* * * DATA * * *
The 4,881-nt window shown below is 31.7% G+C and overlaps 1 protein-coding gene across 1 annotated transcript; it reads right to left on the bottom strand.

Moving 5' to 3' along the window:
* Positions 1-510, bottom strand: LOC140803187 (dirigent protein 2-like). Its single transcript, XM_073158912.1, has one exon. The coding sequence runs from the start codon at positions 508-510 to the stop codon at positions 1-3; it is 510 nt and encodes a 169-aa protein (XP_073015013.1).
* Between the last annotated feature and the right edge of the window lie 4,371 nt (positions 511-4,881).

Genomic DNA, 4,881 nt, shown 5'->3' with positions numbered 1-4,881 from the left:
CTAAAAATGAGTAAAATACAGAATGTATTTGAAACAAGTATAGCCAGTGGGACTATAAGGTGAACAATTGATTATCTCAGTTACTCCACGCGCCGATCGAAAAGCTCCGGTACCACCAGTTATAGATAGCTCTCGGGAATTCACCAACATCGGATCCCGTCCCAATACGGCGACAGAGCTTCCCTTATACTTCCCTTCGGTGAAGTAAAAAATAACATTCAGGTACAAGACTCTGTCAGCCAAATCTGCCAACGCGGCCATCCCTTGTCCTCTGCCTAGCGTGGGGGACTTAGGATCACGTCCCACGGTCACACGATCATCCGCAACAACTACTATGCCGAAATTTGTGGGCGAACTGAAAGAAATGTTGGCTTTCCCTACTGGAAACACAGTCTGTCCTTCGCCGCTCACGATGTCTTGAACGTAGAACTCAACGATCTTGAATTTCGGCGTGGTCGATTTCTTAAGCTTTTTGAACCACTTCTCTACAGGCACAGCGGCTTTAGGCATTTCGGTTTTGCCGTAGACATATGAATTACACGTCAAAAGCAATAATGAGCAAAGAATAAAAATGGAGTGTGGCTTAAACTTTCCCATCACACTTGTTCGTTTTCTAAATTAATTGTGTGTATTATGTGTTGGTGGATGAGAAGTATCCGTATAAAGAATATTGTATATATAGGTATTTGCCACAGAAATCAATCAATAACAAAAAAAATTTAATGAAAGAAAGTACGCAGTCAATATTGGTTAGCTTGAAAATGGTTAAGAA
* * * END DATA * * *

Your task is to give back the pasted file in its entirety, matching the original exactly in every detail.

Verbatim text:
The 4,881-nt window shown below is 31.7% G+C and overlaps 1 protein-coding gene across 1 annotated transcript; it reads right to left on the bottom strand.

Moving 5' to 3' along the window:
* Positions 1-510, bottom strand: LOC140803187 (dirigent protein 2-like). Its single transcript, XM_073158912.1, has one exon. The coding sequence runs from the start codon at positions 508-510 to the stop codon at positions 1-3; it is 510 nt and encodes a 169-aa protein (XP_073015013.1).
* Between the last annotated feature and the right edge of the window lie 4,371 nt (positions 511-4,881).

Genomic DNA, 4,881 nt, shown 5'->3' with positions numbered 1-4,881 from the left:
CTAAAAATGAGTAAAATACAGAATGTATTTGAAACAAGTATAGCCAGTGGGACTATAAGGTGAACAATTGATTATCTCAGTTACTCCACGCGCCGATCGAAAAGCTCCGGTACCACCAGTTATAGATAGCTCTCGGGAATTCACCAACATCGGATCCCGTCCCAATACGGCGACAGAGCTTCCCTTATACTTCCCTTCGGTGAAGTAAAAAATAACATTCAGGTACAAGACTCTGTCAGCCAAATCTGCCAACGCGGCCATCCCTTGTCCTCTGCCTAGCGTGGGGGACTTAGGATCACGTCCCACGGTCACACGATCATCCGCAACAACTACTATGCCGAAATTTGTGGGCGAACTGAAAGAAATGTTGGCTTTCCCTACTGGAAACACAGTCTGTCCTTCGCCGCTCACGATGTCTTGAACGTAGAACTCAACGATCTTGAATTTCGGCGTGGTCGATTTCTTAAGCTTTTTGAACCACTTCTCTACAGGCACAGCGGCTTTAGGCATTTCGGTTTTGCCGTAGACATATGAATTACACGTCAAAAGCAATAATGAGCAAAGAATAAAAATGGAGTGTGGCTTAAACTTTCCCATCACACTTGTTCGTTTTCTAAATTAATTGTGTGTATTATGTGTTGGTGGATGAGAAGTATCCGTATAAAGAATATTGTATATATAGGTATTTGCCACAGAAATCAATCAATAACAAAAAAAATTTAATGAAAGAAAGTACGCAGTCAATATTGGTTAGCTTGAAAATGGTTAAGAA